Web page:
In addition to his service as a general authority, Elder Sybrowsky has served on the boards or leadership councils of three universities, and was a commissioner of the Northwest Commission of Colleges and Universities. He also founded and headed Dynix, the world's leading provider of automated library services.
The announcement was made on the Southern Virginia campus to a capacity crowd of students, faculty and staff.
President-elect Sybrowsky told the assembled audience, “Of all of the great things about this university—and I tell you, there are many—it was really the hearts and the minds and the faces and the eyes and the very souls of the students that drew us here.”
Although he will assume his fulltime role as president on June 1, Elder Sybrowsky will immediately take on some duties on a part-time basis, working closely with Richard G. Whitehead, acting president and vice president of institutional advancement.
“Elder Sybrowsky brings a wealth of experience and success building organizations, raising money and helping universities reach their ambitions,” said Glade M. Knight, chair of Southern Virginia’s board of trustees. “His leadership in the academic arena, business world and in the Church will bless the university, and especially the students. He will build upon the strong legacy created by all of our presidents, including Rod Smith and Richard Whitehead.”
Elder Sybrowksy’s service to institutions of higher learning is typified by his time as a commissioner of the Northwest Commission of Colleges and Universities from 1998 to 2001. He also has worked to advance and raise funds for several universities. For nearly two decades, he has been a member of the President’s Leadership Councils at Brigham Young University and Brigham Young University—Hawaii. He also served for eight years as a member of the board of directors for Utah Valley University, including two years as chair.
“Paul Sybrowsky is visionary, passionate and committed to the things he cares about—and he cares about educating our youth,” said Cathy Chamberlain, a Southern Virginia University trustee who has worked with Elder Sybrowsky on projects for the Church. “He never stops until he accomplishes what be believes is possible. He can see what Southern Virginia has become, but more importantly he can see where the university needs to go and how to get there. I believe he will lead the university, faculty and students to new heights we’ve possibly not even dreamed of.”
Elder Sybrowsky has extensive experience in international business. He founded the largest library services corporation in the world, Dynix, which he sold in 1993. At present, he is managing partner of Zion's Hospitality Management, a hotel operator and management company, and consults with several businesses. He was named Utah's Small Businessman of the Year and Utah's Entrepreneur of the Year in the field of technology.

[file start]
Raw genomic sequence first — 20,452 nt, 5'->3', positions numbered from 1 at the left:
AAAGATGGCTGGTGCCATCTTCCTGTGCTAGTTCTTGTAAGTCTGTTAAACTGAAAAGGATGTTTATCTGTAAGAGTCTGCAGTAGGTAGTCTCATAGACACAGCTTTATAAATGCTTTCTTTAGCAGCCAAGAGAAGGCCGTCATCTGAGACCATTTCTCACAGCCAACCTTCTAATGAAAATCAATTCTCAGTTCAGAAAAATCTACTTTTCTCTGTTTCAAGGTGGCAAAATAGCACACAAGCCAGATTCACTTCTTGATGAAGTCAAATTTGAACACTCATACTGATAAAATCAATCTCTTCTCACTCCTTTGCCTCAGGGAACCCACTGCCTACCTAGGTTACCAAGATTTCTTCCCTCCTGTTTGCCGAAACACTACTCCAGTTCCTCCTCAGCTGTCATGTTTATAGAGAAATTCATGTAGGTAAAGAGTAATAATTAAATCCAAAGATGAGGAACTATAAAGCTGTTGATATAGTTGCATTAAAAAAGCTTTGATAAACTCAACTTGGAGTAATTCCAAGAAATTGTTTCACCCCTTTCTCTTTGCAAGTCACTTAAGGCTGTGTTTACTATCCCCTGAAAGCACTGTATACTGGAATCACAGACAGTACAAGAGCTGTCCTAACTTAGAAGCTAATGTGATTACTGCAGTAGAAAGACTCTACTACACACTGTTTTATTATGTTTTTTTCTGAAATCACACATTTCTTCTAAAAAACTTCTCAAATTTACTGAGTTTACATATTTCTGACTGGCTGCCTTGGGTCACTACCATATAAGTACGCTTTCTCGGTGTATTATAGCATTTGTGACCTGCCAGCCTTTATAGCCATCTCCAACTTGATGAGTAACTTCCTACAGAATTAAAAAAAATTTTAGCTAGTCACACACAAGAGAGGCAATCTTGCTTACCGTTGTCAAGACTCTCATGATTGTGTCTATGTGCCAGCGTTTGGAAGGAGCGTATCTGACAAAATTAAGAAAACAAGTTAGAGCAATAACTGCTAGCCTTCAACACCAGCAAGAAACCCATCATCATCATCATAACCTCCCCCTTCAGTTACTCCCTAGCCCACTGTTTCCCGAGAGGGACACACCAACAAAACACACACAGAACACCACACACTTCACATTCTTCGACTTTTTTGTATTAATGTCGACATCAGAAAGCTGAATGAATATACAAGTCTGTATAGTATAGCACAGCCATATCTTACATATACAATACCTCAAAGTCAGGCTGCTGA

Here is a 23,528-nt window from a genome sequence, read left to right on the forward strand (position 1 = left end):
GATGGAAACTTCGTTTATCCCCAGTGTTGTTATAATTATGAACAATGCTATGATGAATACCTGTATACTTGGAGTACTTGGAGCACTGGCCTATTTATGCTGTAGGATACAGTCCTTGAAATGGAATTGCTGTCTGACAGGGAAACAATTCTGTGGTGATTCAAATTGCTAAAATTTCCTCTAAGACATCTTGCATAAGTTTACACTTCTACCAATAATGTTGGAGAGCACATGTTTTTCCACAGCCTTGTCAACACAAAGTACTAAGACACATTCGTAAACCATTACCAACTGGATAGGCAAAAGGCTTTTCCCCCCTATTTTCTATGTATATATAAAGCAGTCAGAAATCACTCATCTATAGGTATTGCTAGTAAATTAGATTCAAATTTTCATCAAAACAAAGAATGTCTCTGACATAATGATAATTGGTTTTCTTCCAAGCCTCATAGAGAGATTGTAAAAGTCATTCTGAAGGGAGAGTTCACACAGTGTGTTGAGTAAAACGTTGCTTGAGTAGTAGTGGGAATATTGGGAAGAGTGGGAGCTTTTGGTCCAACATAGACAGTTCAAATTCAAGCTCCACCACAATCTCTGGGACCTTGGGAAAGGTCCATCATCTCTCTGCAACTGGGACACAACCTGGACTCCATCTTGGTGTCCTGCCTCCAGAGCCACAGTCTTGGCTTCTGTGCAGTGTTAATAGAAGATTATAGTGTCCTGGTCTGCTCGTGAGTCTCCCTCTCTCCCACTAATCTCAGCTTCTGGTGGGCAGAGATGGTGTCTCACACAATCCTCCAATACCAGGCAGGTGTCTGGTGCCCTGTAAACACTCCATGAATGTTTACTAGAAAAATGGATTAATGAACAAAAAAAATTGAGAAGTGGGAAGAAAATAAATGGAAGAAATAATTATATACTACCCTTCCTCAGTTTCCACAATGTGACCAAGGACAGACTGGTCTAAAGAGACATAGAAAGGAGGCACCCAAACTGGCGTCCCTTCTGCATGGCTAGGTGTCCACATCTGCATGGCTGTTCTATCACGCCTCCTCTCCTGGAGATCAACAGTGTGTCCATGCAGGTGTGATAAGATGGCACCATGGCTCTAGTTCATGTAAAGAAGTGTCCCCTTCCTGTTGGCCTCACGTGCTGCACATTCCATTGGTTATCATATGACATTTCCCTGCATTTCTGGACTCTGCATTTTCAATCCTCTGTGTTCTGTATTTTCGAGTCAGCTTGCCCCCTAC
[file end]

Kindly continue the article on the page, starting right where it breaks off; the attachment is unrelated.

Elder Sybrowksy, who currently lives in Provo, Utah, will take the helm of the university from Dr. Richard G. Whitehead, who has served as acting president since August 2011. Whitehead has served as Southern Virginia’s vice president of institutional advancement since 2003. He was named acting president following the departure of President Rodney K. Smith, who served as president from 2004-2011, and now serves as vice chair of the university’s board of trustees.
During his time as a general authority for his church, Elder Sybrowsky oversaw church matters from 2005 to 2008 for Australia, Papua New Guinea and the Solomon Islands. He also had assignments in the areas of church history, media services and family history. He has served as a bishop twice, as stake president and as mission president in Canada. He was released from the Second Quorum of the Seventy in Oct. 2011, but retains the title of elder.
Prior to serving his first fulltime mission in Canada, Elder Sybrowsky studied at the Church College of Hawaii. Following his mission he attended BYU, from which he received a bachelor’s degree in sociology in 1968.
Elder Sybrowsky and his wife, Lynne, have nine children and 22 grandchildren.
Southern Virginia University combines the finest aspects of a liberal arts education with a culture that embraces the values of The Church of Jesus Christ of Latter-day Saints.
Founded in 1867 as a school for women, Southern Virginia University was renewed in 1996 as an independent co-educational institution to serve faithful Latter-day Saints and all who live by similar values.
In the fall of 2011, Southern Virginia had an all-time high enrollment of 800, representing all 50 states, and is on its way to a goal of 1,000 to 1,200 students. The university provides small classes and a first-class educational experience. More than 40 percent of alumni have attended graduate school.